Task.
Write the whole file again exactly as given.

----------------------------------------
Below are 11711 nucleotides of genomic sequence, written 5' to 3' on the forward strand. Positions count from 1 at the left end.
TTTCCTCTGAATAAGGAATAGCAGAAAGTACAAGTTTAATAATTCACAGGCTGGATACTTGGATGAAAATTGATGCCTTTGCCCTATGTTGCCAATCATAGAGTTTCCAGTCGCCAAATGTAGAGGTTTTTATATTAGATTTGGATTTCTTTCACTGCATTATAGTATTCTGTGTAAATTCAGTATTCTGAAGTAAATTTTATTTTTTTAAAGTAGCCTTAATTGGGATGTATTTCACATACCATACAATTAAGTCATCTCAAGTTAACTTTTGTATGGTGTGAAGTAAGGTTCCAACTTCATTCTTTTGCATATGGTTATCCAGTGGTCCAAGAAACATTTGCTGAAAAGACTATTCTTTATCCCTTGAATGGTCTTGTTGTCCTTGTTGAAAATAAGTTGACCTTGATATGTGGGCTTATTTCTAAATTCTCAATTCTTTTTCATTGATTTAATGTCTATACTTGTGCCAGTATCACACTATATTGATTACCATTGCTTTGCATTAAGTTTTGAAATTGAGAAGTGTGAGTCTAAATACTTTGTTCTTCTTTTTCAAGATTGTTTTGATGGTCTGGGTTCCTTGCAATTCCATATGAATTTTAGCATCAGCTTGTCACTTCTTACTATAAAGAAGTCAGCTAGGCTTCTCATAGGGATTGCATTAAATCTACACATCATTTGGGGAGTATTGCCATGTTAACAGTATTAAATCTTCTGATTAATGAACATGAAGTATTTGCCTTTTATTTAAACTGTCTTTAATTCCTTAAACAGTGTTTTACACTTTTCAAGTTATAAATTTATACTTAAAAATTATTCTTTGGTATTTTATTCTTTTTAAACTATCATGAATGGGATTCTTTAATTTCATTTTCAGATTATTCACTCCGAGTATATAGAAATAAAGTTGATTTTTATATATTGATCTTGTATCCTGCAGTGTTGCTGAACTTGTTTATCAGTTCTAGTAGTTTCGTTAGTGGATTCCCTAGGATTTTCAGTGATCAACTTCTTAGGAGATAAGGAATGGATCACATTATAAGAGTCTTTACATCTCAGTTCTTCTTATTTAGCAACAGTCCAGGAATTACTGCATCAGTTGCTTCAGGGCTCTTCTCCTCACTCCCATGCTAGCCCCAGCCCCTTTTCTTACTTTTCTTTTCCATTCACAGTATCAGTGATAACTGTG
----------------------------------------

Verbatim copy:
Below are 11711 nucleotides of genomic sequence, written 5' to 3' on the forward strand. Positions count from 1 at the left end.
TTTCCTCTGAATAAGGAATAGCAGAAAGTACAAGTTTAATAATTCACAGGCTGGATACTTGGATGAAAATTGATGCCTTTGCCCTATGTTGCCAATCATAGAGTTTCCAGTCGCCAAATGTAGAGGTTTTTATATTAGATTTGGATTTCTTTCACTGCATTATAGTATTCTGTGTAAATTCAGTATTCTGAAGTAAATTTTATTTTTTTAAAGTAGCCTTAATTGGGATGTATTTCACATACCATACAATTAAGTCATCTCAAGTTAACTTTTGTATGGTGTGAAGTAAGGTTCCAACTTCATTCTTTTGCATATGGTTATCCAGTGGTCCAAGAAACATTTGCTGAAAAGACTATTCTTTATCCCTTGAATGGTCTTGTTGTCCTTGTTGAAAATAAGTTGACCTTGATATGTGGGCTTATTTCTAAATTCTCAATTCTTTTTCATTGATTTAATGTCTATACTTGTGCCAGTATCACACTATATTGATTACCATTGCTTTGCATTAAGTTTTGAAATTGAGAAGTGTGAGTCTAAATACTTTGTTCTTCTTTTTCAAGATTGTTTTGATGGTCTGGGTTCCTTGCAATTCCATATGAATTTTAGCATCAGCTTGTCACTTCTTACTATAAAGAAGTCAGCTAGGCTTCTCATAGGGATTGCATTAAATCTACACATCATTTGGGGAGTATTGCCATGTTAACAGTATTAAATCTTCTGATTAATGAACATGAAGTATTTGCCTTTTATTTAAACTGTCTTTAATTCCTTAAACAGTGTTTTACACTTTTCAAGTTATAAATTTATACTTAAAAATTATTCTTTGGTATTTTATTCTTTTTAAACTATCATGAATGGGATTCTTTAATTTCATTTTCAGATTATTCACTCCGAGTATATAGAAATAAAGTTGATTTTTATATATTGATCTTGTATCCTGCAGTGTTGCTGAACTTGTTTATCAGTTCTAGTAGTTTCGTTAGTGGATTCCCTAGGATTTTCAGTGATCAACTTCTTAGGAGATAAGGAATGGATCACATTATAAGAGTCTTTACATCTCAGTTCTTCTTATTTAGCAACAGTCCAGGAATTACTGCATCAGTTGCTTCAGGGCTCTTCTCCTCACTCCCATGCTAGCCCCAGCCCCTTTTCTTACTTTTCTTTTCCATTCACAGTATCAGTGATAACTGTG